Money

How Sharpe Is Your Ratio?

“The Sharpe ratio is oversold.” — William F. Sharpe If the Sharpe ratio didn’t exist, I swear the financial industry would have to shut down. Originally developed by William F. Sharpe in the 1960s, he called it the “reward-to-variability ratio.” Sharpe first described the ratio in a paper published in the Journal of Business in …

How Sharpe Is Your Ratio? Read More »

China Proves the Point

“The founding of the People’s Republic of China marked the end of the humiliation and misery the country has suffered.” — Chinese President Xi Jinping Most people who advocate pacifism do so out of revulsion against the horrors of war, certainly an understandable, if utopian, position. But China’s Neo-Confucians adopted their anti-military stance mainly for …

China Proves the Point Read More »

Real Estate Trends

As we enter a new calendar year, the pandemic continues to impact real estate in multiple ways. The primary thesis is that for some real estate sectors, the pandemic has only been a temporary disruption, while for others, it has accelerated preexisting conditions. But even within those premises, there are also sectors that have been …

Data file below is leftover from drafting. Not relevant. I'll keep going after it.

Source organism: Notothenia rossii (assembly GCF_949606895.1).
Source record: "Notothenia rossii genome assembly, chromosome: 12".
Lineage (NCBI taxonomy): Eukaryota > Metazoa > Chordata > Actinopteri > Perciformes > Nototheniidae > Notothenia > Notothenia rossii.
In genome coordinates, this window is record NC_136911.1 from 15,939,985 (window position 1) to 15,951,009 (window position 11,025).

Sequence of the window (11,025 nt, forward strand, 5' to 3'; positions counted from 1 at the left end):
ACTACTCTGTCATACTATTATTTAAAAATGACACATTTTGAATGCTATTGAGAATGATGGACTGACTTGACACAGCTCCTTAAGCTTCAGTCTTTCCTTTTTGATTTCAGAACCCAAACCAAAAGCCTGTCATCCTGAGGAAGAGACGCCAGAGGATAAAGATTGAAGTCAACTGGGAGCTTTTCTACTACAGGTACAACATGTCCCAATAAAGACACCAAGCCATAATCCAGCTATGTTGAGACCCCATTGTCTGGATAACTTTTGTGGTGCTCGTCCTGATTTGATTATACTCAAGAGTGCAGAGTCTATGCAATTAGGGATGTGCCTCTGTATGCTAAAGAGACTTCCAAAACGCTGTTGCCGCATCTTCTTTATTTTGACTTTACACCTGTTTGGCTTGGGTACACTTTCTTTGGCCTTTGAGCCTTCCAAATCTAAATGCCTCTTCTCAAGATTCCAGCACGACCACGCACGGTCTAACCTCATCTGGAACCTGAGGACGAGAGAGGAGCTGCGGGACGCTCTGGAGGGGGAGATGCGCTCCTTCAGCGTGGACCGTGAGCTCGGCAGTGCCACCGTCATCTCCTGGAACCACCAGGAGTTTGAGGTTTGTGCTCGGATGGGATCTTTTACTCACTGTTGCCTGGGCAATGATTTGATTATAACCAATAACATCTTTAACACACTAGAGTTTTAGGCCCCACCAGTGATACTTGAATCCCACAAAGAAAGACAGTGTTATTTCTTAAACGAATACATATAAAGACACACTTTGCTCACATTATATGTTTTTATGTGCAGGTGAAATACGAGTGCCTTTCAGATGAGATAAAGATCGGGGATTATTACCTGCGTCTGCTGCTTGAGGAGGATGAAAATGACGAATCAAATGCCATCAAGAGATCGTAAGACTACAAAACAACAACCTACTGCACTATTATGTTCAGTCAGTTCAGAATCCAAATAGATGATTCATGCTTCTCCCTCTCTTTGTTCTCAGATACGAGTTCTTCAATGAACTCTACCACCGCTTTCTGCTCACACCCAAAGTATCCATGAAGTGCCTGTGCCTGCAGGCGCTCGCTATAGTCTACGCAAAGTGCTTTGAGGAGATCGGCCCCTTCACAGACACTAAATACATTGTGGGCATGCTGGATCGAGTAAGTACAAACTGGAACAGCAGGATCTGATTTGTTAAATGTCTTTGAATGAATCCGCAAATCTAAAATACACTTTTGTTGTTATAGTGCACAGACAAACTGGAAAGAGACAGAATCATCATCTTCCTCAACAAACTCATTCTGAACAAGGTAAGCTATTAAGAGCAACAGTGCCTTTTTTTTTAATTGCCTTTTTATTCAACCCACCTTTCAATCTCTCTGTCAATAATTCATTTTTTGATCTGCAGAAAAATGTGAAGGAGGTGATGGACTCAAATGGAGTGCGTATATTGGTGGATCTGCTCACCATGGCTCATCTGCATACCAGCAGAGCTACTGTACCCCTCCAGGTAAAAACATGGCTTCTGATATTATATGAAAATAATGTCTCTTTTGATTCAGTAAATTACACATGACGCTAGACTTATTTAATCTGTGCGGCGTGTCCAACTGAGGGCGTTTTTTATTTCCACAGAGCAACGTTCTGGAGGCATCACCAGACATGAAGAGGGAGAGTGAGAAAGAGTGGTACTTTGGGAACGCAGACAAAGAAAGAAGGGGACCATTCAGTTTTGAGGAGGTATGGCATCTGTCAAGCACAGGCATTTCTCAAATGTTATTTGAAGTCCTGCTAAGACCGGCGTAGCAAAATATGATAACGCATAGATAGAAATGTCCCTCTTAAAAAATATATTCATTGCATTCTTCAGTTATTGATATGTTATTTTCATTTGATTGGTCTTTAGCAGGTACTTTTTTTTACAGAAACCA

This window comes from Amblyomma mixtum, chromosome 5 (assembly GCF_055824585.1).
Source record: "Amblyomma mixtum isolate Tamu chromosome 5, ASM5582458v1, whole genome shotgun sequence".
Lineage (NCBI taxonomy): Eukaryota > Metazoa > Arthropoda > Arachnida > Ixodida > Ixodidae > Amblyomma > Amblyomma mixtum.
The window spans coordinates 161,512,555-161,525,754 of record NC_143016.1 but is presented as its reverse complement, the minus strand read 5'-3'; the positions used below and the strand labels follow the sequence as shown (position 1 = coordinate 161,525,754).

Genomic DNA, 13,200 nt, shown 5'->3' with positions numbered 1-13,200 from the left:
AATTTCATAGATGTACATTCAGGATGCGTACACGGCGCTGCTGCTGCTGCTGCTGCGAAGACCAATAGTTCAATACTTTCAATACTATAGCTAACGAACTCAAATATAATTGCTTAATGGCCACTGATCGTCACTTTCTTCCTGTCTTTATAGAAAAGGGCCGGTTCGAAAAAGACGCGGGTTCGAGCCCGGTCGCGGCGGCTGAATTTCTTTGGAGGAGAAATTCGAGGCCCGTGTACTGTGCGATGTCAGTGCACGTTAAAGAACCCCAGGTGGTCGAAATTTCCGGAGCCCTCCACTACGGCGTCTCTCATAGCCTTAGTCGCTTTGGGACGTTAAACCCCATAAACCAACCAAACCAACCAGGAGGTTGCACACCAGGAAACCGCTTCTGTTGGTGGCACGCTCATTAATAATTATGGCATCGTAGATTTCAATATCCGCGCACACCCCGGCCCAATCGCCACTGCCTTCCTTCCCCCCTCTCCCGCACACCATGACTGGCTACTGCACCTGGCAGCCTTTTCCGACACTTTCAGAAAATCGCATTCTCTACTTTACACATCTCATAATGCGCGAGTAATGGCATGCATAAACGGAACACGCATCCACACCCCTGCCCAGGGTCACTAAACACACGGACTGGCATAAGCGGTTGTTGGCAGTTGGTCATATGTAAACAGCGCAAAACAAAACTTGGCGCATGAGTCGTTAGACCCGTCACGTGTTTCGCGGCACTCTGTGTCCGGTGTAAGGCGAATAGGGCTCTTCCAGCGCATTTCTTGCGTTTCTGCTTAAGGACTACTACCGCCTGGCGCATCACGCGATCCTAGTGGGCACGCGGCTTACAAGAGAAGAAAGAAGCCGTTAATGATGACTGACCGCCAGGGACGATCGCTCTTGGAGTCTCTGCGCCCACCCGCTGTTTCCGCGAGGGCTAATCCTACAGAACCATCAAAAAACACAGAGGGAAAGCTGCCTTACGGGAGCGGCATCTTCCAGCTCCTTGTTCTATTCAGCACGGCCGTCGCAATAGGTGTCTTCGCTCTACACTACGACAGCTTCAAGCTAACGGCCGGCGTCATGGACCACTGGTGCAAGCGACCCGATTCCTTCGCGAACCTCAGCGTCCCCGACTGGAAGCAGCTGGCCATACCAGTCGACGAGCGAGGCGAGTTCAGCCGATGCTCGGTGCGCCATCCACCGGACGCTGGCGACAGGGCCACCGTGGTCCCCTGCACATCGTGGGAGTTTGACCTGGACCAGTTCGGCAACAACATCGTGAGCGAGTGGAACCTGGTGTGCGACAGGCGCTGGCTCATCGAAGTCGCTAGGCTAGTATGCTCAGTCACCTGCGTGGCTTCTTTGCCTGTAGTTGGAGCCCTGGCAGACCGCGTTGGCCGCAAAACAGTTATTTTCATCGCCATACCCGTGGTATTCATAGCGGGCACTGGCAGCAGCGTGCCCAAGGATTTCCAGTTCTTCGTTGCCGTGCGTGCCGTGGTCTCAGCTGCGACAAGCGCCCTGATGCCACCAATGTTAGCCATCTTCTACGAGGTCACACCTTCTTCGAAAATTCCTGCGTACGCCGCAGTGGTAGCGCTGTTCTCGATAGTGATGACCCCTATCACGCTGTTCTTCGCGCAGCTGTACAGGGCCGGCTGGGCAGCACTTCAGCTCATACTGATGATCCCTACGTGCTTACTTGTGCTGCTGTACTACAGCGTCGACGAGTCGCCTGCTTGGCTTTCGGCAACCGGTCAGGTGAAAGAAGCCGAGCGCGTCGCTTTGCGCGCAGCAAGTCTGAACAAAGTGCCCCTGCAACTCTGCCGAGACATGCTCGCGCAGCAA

Real Estate Trends Read More »

China’s De-Militarization

“To enjoy peace, citizens must be ready for war.” — Plato, The Laws, fourth century B.C. “If you want peace, prepare for war.” — Sima Qian in the Shiji, or Records of the Grand Historian, China, 94 B.C. “Si vis pacem, para bellum [If you want peace, prepare for war].” — Publius Flavius Vegetius Renatus, …

China’s De-Militarization Read More »

The Real Lessons of the Iraq Wars

“If someone is victorious in battle and succeeds in attack but does not exploit the achievement, it is disastrous.” — Sun Tzu, “The Art of War,” Chapter 12 As we approach the end of this long series on The Art of Peace, let’s take a look at America’s adventures in Iraq. Iraq I Since the …

The Real Lessons of the Iraq Wars Read More »

Why We Ended the Program That Worked

“There is nothing more difficult than military combat.” — Sun Tzu, “The Art of War,” Chapter 7 In 1966, roughly 6,000 people lived in the village of Binh Nghia, a series of hamlets strung out along the Tra Bong River in far northern Vietnam, near the coast of the South China Sea, a mere 40 …

Why We Ended the Program That Worked Read More »

Seeking a Broad-Based Pittsburgh Economy

Q. What is Pittsburgh Works? How and why did it come about? A. Pittsburgh Works is a coalition that believes in the importance of having a strong and balanced local economy that includes and appreciates all of the important industrial sectors, including energy and manufacturing. We need jobs of all kinds for all kinds of …

Seeking a Broad-Based Pittsburgh Economy Read More »

Ignoring What We Knew